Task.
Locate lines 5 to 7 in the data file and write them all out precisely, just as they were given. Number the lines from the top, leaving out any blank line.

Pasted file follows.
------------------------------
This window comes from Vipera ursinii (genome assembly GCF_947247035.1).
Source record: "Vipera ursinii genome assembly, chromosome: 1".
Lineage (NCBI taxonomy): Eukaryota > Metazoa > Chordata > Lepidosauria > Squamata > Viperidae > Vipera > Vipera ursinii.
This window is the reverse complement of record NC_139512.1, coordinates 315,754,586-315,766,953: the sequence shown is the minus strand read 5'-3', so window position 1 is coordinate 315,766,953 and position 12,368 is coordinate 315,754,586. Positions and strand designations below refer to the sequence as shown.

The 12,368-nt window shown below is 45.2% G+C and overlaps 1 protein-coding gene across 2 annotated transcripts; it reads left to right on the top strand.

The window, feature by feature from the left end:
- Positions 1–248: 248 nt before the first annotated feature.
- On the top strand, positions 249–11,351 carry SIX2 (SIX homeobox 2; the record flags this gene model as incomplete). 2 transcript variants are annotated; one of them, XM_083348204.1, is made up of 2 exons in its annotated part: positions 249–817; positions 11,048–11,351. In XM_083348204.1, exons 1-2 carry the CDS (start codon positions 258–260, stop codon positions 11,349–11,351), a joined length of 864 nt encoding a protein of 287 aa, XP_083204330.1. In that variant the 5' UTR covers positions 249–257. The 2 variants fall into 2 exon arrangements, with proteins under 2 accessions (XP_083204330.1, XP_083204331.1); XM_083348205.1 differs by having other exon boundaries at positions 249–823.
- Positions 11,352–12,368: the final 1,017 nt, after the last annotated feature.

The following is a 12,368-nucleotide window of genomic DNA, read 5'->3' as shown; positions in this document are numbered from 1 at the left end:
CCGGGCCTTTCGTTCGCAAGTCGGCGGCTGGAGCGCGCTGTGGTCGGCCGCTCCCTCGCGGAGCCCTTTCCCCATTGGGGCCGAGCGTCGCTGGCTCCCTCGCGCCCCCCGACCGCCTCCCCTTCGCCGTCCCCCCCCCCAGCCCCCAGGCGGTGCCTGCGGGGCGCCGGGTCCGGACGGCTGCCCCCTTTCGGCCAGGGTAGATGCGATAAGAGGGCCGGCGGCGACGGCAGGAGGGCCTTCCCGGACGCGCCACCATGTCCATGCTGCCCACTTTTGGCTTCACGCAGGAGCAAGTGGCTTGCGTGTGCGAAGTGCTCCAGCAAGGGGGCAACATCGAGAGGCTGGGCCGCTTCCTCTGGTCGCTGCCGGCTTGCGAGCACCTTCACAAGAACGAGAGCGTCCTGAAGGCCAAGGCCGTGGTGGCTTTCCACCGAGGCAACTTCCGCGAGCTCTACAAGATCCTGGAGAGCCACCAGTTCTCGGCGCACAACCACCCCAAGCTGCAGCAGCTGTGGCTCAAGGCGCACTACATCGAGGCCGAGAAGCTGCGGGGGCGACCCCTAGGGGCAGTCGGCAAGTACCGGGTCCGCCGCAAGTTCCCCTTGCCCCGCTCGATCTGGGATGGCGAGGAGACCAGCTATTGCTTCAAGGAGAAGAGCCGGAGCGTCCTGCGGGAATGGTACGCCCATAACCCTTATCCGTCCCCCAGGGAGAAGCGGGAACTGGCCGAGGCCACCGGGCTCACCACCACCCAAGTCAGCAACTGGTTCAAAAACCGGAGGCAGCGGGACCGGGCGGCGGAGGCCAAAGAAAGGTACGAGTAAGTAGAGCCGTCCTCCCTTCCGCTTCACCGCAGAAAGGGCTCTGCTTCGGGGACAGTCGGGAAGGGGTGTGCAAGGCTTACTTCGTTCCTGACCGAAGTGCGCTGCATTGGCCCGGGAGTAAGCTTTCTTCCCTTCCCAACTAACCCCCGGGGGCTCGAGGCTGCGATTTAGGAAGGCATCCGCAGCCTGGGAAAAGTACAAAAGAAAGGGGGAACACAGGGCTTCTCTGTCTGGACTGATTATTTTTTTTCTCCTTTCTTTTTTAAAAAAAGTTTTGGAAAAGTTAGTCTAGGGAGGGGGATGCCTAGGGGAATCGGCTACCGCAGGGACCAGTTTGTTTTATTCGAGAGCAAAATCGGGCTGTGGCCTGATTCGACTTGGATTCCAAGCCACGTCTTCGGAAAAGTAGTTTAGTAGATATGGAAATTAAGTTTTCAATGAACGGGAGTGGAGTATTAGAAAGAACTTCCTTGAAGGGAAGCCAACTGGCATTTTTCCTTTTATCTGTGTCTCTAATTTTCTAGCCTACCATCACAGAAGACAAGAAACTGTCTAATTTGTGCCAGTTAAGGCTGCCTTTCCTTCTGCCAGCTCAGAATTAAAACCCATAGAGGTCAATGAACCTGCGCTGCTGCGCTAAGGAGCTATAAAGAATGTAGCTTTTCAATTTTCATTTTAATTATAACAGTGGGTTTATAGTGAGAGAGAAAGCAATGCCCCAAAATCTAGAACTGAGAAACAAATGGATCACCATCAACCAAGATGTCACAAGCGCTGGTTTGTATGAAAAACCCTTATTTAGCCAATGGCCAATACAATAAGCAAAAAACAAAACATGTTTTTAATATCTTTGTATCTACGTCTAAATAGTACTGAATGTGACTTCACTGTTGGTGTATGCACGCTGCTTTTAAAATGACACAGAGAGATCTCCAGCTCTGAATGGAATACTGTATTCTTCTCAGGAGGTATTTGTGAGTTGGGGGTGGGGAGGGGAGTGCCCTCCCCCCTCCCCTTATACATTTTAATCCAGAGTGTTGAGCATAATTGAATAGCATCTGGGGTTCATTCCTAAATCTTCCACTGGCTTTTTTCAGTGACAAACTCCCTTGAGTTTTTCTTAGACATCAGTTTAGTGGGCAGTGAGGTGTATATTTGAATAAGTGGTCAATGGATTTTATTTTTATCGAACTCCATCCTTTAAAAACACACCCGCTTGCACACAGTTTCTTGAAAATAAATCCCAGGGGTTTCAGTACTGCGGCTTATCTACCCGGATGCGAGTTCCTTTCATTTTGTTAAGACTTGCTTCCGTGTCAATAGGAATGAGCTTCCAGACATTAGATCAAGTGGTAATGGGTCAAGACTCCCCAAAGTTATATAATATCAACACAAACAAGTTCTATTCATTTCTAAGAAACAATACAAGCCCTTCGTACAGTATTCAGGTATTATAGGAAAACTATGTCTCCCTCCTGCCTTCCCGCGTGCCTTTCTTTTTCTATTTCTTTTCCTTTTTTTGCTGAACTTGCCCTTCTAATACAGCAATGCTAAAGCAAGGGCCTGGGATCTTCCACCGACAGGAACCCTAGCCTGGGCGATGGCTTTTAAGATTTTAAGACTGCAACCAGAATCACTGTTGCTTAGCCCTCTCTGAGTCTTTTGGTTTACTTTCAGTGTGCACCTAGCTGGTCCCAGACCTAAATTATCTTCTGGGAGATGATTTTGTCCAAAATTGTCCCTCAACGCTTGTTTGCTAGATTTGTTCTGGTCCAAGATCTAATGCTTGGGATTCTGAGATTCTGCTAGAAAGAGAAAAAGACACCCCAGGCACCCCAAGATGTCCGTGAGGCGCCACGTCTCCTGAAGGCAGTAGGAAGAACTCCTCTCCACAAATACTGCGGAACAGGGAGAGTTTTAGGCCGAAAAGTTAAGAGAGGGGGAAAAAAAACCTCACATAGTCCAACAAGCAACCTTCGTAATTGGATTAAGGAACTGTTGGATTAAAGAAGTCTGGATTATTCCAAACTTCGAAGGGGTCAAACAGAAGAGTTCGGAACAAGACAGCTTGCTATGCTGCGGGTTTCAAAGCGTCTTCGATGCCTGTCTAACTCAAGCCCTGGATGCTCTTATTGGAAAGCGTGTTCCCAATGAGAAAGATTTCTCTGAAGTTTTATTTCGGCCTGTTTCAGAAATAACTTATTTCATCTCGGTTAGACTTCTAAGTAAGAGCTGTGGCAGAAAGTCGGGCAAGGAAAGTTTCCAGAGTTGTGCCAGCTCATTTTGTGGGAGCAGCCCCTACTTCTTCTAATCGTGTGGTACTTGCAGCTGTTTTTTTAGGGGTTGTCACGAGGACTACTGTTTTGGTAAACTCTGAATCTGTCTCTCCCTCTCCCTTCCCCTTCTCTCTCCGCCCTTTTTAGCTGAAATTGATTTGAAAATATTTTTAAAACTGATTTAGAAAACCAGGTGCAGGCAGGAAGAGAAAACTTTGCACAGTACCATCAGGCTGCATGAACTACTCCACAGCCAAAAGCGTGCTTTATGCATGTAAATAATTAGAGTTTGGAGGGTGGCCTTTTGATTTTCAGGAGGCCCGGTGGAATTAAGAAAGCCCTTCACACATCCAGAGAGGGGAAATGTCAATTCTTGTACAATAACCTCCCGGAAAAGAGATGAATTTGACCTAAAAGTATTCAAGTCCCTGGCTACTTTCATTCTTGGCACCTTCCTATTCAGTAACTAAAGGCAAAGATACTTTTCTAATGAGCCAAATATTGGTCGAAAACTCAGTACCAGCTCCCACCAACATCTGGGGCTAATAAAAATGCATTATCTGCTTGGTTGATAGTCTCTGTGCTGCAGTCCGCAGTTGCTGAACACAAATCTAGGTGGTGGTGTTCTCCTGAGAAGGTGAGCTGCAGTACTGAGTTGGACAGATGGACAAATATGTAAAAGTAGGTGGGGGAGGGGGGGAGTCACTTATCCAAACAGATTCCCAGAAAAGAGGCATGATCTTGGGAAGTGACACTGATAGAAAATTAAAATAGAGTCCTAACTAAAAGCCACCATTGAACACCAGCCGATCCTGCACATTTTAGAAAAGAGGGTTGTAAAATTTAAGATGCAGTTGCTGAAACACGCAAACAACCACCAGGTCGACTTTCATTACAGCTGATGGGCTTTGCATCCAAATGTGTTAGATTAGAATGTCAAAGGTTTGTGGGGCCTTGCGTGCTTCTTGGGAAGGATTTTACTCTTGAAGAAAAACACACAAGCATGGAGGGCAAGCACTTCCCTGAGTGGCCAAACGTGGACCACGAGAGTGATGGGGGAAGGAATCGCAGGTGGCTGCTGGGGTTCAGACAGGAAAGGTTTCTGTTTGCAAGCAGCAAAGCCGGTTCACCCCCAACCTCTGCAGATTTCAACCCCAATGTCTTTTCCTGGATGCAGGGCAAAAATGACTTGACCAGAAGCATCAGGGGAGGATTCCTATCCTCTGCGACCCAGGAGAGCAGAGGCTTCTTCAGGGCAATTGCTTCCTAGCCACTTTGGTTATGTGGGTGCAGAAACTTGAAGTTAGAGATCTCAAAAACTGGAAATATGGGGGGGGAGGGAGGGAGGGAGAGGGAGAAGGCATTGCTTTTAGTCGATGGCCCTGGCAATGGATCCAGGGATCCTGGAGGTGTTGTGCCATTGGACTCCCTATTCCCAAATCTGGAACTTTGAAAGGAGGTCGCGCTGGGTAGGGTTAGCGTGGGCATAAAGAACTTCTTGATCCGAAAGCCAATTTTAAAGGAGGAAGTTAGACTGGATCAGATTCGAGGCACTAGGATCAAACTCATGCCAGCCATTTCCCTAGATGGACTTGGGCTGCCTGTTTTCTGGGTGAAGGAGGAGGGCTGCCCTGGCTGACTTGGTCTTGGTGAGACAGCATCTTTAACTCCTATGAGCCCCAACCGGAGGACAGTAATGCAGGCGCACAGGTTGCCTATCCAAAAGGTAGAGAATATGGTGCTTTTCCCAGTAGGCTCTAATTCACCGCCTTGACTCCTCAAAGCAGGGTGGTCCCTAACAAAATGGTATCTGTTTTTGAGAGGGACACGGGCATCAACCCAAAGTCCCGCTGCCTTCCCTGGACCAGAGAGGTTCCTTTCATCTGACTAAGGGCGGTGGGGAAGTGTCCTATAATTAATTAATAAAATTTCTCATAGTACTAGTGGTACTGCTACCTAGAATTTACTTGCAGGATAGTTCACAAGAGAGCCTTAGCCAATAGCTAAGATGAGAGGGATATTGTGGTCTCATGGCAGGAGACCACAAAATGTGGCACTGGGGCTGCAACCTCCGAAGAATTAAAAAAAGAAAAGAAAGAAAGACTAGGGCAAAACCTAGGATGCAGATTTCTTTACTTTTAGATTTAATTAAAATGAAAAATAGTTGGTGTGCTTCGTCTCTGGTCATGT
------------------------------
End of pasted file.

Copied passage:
The 12,368-nt window shown below is 45.2% G+C and overlaps 1 protein-coding gene across 2 annotated transcripts; it reads left to right on the top strand.

The window, feature by feature from the left end:
- Positions 1–248: 248 nt before the first annotated feature.